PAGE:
Pneumonia is a poorly described disease in cats. Objectives of this study were to describe clinicopathologic, radiographic and microbiologic features of affected cats. Medical records at the UC Davis Veterinary Medical Teaching Hospital were searched to identify cats with a clinical diagnosis of bronchopneumonia (BP) or aspiration pneumonia (AP). Results extracted from the record included signalment, exam findings, pertinent historical details, and presence of conditions suspected to be risk factors for aspiration. Diagnostics were collated including CBC, BALF analysis and microbial culture. Radiographs were scored by a single, masked radiologist using a published rubric. Sixty cats with identified including 32 with AP and 28 with BP. Airway samples were obtained in 32 cats with BP and 6 with AP. 44 cats with inflammatory airway disease (IAD) were used as controls. Duration and prevalence of cough were significantly less in cats with AP (13 days, 8/32) compared to cats with BP (240 days, 27/28; P = 0.02, P < 0.0001 respectively) and respiratory rate was higher (43 versus 26, P = 0.007). Gastrointestinal disease was the most common risk factor associated with AP. Radiographically, 57 cats had evidence of disease. Cats with AP were more likely to have an alveolar pattern and higher total score than cats with BP or IAD and less likely to have a bronchial pattern. Mycoplasma (12) spp. were the most frequently cultured organisms from BALF in cats with BP. These results suggest that bacterial pneumonia should be suspected in cats with cough and severe radiographic infiltrates.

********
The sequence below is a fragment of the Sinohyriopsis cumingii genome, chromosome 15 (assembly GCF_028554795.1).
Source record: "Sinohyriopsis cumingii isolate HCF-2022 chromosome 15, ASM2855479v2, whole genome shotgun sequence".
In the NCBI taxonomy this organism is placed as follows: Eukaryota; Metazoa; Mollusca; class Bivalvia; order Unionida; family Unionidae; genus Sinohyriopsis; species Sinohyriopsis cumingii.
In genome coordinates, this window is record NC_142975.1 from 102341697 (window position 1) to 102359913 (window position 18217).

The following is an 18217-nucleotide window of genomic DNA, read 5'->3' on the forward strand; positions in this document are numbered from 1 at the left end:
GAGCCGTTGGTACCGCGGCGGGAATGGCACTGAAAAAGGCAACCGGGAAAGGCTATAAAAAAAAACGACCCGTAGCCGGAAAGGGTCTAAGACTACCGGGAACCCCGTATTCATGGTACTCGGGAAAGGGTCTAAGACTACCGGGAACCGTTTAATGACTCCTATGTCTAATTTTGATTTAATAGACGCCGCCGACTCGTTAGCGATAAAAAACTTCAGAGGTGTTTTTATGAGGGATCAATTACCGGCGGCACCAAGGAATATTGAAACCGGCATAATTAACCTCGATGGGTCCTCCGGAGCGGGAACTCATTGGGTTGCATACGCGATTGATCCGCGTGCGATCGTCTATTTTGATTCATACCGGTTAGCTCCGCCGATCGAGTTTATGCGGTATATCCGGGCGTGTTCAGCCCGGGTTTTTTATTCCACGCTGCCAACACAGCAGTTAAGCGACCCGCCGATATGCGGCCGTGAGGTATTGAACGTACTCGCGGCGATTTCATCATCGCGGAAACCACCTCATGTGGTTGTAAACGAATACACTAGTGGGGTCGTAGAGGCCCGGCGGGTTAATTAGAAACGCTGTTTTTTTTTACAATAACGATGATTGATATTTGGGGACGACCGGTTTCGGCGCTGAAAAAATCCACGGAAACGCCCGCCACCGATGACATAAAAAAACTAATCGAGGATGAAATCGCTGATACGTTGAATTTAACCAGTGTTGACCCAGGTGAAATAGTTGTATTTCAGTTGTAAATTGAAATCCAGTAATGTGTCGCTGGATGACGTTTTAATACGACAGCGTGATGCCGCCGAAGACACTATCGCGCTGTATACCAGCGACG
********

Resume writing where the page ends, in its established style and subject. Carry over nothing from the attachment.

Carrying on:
Identify risk factors for aspiration pneumonia in cats.
Discuss clinical features of bacterial pneumonia in cats and contrast them to those in cats with asthma.
Describe bacterial organisms cultured from BAL samples from cats diagnosed with pneumonia.